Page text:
Visualization plays a key role in understanding what is really happening. It encourages making better and more educated decisions. Looking at data in a pictorial or graphical format enables us to grasp difficult concepts with great ease or identify patterns that are otherwise unobservable. It also helps us to ask questions we have not thought to ask before.
As a result of technological advancement, visualization of big data is now possible. With current CPUs & GPUs visualization that could only be done offline in the past, now can be achieved in real time. This in return enables faster, more relevant and beneficial decision making.
When dealing with market data, I use visualization in the following scenarios:
- At an early stage when cleaning and ‘checking’ the market data. In many cases, wrong decisions are made because the market data is not accurate. Therefore, accurate and real-time data is very important.
- When developing a new strategy or refining an existing one. In other words, when ‘teaching the computer’ what to do. Looking at visualized market data can also be beneficial in generating new trade ideas.
- When trading live and facing the need to take immediate decisions.
- When monitoring the market in real time and taking the following decisions: whether to trade or not in certain market conditions or even see that your strategy is ‘not aligned’ and needs to be stopped. In the above scenarios having the right tools is vital.
In the above scenarios having the right tools is vital.
Visualization help me see pattern where numbers are too abstract for me. (wtl)
The heatmap gives us a clear view of how the entire limit order book and volume traded evolves. This enables us to have profound insights into market dynamics at a greater speed. To explain with more detail regular charts, such as bar chart, are two dimensional (price and time). When you use a heatmap, you add another dimension. In this case, it also let’s you see the historical size at each price/time. Besides, by updating the chart very frequently (40 updates/second), you get a video which allows you to examine the frequency of the changes, giving you a ‘feel’ of market accelerations.
Visualization lets you see patterns that cannot be seen or understood without it. Below are few questions that can be answered with a visualization platform like Bookmap:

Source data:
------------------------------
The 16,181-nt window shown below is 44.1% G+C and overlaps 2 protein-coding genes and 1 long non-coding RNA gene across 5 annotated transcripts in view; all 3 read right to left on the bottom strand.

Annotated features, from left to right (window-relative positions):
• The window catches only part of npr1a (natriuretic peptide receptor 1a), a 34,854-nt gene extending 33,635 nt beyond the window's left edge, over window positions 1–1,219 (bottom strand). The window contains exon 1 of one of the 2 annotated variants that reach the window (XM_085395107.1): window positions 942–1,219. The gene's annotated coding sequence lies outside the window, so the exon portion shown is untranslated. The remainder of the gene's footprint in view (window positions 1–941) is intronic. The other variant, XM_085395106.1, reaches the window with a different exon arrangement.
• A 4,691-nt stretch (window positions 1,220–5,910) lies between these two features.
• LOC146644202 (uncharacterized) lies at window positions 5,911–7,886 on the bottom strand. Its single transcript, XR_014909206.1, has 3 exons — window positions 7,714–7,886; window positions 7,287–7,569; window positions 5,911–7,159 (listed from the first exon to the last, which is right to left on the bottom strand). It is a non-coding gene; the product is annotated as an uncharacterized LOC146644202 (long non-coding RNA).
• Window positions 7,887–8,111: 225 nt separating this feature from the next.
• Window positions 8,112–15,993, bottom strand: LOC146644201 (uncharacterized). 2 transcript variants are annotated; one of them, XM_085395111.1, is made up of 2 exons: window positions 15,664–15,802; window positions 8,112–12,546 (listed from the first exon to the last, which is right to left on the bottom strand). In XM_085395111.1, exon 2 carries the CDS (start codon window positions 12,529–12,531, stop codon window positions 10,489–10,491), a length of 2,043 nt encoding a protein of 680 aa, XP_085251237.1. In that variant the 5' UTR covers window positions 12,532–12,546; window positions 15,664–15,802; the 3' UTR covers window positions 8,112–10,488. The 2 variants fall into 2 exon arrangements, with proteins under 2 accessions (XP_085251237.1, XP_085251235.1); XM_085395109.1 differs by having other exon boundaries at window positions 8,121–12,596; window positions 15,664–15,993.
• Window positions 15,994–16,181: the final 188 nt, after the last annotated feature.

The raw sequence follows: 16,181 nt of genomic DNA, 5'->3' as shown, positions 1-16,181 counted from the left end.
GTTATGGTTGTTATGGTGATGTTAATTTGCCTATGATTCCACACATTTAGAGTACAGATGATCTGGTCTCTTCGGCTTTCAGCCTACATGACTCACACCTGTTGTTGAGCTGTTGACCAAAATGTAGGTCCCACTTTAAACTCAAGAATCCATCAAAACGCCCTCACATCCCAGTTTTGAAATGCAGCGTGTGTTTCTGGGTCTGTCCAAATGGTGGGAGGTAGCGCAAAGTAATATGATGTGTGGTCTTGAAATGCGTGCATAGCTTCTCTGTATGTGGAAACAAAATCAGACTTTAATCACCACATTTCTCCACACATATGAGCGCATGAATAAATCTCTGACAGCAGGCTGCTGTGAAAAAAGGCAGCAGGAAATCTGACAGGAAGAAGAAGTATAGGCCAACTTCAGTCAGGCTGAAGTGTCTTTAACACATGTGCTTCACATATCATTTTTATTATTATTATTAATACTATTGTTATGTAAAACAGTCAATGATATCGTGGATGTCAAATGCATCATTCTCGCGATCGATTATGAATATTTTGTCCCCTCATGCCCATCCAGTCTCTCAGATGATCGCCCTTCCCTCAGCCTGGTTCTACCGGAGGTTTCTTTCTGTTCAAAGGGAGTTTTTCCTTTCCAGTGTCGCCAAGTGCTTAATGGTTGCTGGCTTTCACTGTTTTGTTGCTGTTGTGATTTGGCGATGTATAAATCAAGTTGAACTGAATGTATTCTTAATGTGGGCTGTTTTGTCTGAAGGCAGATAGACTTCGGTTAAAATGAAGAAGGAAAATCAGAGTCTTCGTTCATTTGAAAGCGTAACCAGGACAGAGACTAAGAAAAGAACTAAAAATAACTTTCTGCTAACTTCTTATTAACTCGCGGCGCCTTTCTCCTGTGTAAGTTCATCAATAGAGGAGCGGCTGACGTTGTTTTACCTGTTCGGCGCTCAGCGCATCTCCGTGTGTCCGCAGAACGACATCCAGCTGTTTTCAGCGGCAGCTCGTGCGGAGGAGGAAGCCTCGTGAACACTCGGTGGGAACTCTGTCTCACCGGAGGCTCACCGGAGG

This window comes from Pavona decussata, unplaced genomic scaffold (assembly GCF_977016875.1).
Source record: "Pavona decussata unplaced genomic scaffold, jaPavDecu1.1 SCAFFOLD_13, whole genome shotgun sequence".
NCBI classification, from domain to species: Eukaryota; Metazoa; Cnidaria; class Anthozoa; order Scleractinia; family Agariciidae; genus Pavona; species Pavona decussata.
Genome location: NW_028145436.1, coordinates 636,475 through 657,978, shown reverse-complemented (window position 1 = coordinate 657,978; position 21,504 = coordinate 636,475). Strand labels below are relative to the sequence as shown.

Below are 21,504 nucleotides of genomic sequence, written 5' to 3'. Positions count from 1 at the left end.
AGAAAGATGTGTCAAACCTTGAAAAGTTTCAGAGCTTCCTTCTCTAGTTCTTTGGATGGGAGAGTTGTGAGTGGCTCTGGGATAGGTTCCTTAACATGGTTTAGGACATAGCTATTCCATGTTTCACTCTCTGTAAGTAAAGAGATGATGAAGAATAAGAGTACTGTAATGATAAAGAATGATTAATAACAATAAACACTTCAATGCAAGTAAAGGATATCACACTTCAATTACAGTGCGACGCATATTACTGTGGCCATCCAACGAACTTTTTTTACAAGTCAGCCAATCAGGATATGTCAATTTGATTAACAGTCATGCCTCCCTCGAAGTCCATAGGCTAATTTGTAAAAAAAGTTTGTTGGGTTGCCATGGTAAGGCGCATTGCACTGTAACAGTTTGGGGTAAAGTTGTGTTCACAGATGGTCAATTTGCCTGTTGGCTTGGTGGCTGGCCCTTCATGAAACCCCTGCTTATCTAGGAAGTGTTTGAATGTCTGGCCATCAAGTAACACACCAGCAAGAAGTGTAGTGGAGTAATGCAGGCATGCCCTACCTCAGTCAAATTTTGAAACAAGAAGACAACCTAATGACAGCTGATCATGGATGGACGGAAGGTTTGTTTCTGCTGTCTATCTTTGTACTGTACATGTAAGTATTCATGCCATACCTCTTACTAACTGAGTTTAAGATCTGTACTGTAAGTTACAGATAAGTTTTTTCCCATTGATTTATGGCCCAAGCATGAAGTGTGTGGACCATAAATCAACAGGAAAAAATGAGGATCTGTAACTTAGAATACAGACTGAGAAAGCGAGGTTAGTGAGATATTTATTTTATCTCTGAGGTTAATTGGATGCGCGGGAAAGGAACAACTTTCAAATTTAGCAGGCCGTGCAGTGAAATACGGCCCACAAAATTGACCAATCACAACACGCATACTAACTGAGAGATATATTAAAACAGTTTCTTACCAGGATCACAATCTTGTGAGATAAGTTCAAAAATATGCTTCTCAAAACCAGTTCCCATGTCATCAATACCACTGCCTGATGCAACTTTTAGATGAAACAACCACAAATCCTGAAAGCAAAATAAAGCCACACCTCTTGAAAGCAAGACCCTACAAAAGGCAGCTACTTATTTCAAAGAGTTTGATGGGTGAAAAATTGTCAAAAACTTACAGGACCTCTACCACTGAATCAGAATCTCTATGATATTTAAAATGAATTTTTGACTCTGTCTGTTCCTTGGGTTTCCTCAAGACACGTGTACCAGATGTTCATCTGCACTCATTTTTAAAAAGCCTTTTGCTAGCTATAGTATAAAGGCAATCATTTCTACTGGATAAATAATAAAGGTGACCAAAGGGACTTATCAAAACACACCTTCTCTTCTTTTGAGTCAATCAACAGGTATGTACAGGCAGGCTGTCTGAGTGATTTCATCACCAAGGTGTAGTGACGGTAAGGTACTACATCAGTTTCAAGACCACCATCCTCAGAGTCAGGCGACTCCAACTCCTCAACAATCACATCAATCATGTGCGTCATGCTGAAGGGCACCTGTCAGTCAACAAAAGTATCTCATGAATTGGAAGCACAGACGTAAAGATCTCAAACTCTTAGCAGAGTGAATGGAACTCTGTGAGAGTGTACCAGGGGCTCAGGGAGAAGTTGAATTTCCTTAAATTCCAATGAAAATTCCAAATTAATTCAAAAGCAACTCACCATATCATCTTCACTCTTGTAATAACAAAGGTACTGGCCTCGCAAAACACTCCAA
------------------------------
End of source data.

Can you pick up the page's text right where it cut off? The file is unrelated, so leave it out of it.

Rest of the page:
- How did the size at each price level change over time?
- What happened to a certain level when the price moved toward it?
- Are there additional strong levels below or above that level?
- What was the volume traded around these levels?
- What is the activity on the other side of the book? Are there areas where the order book is not symmetric?
The above image shows a significant concentration of limit buy orders and limit sell orders at several neighboring bid and ask levels. Typically in real-time, we would hypothesize that the price will bounce back (at least for a while) if it reaches such level. Here are some factors that can vote in favor of that hypothesis:
When the price approaches that level, the amount of sellers
- Do they remain the same?
- Do more seller jump in? (in this case price may bounce even before trades occur at that level)
When trades start occuring at that level
- Do more sellers join and/or we observe hidden sell orders (“Iceberg Orders”) being executed against market buy orders?
- We observe hidden sell orders being executed there against market buy orders.
We can see a real time price manipulation of market makers who want the price higher in order to sell their inventories into other hands.
We are looking for the following levels:
Support and Resistance Volume, Point-of-Control. Other "magic" levels, on one compressed heatmap chart in real time.
Click to enlarge above shown screenshots for more details:
Looking forward to your comments.
(*) Excerpt from https://bookmap.com/bookmap-ceo-explains-the-key-feature-of-the-trading-platform/
Thanks for proofreading by @DetroitBrad